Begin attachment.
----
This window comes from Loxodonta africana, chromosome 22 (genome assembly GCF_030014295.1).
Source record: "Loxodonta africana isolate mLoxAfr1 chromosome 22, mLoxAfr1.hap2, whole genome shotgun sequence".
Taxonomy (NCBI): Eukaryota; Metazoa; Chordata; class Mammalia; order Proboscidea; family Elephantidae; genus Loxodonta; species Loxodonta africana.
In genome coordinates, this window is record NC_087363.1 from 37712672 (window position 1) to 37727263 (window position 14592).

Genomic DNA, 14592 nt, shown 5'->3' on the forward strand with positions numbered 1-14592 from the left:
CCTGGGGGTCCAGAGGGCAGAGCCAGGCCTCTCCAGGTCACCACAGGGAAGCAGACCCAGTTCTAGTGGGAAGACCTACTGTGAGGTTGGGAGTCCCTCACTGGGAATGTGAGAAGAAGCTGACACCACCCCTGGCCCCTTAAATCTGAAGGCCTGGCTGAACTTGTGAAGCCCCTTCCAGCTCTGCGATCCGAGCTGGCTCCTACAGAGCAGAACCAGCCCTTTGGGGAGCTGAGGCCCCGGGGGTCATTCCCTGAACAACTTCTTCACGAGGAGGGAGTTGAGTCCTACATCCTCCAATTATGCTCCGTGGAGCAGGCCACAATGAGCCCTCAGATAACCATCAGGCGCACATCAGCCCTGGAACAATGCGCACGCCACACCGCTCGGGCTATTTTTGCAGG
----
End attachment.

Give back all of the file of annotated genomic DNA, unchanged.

This window comes from Loxodonta africana, chromosome 22 (genome assembly GCF_030014295.1).
Source record: "Loxodonta africana isolate mLoxAfr1 chromosome 22, mLoxAfr1.hap2, whole genome shotgun sequence".
Taxonomy (NCBI): Eukaryota; Metazoa; Chordata; class Mammalia; order Proboscidea; family Elephantidae; genus Loxodonta; species Loxodonta africana.
In genome coordinates, this window is record NC_087363.1 from 37712672 (window position 1) to 37727263 (window position 14592).

Genomic DNA, 14592 nt, shown 5'->3' on the forward strand with positions numbered 1-14592 from the left:
CCTGGGGGTCCAGAGGGCAGAGCCAGGCCTCTCCAGGTCACCACAGGGAAGCAGACCCAGTTCTAGTGGGAAGACCTACTGTGAGGTTGGGAGTCCCTCACTGGGAATGTGAGAAGAAGCTGACACCACCCCTGGCCCCTTAAATCTGAAGGCCTGGCTGAACTTGTGAAGCCCCTTCCAGCTCTGCGATCCGAGCTGGCTCCTACAGAGCAGAACCAGCCCTTTGGGGAGCTGAGGCCCCGGGGGTCATTCCCTGAACAACTTCTTCACGAGGAGGGAGTTGAGTCCTACATCCTCCAATTATGCTCCGTGGAGCAGGCCACAATGAGCCCTCAGATAACCATCAGGCGCACATCAGCCCTGGAACAATGCGCACGCCACACCGCTCGGGCTATTTTTGCAGG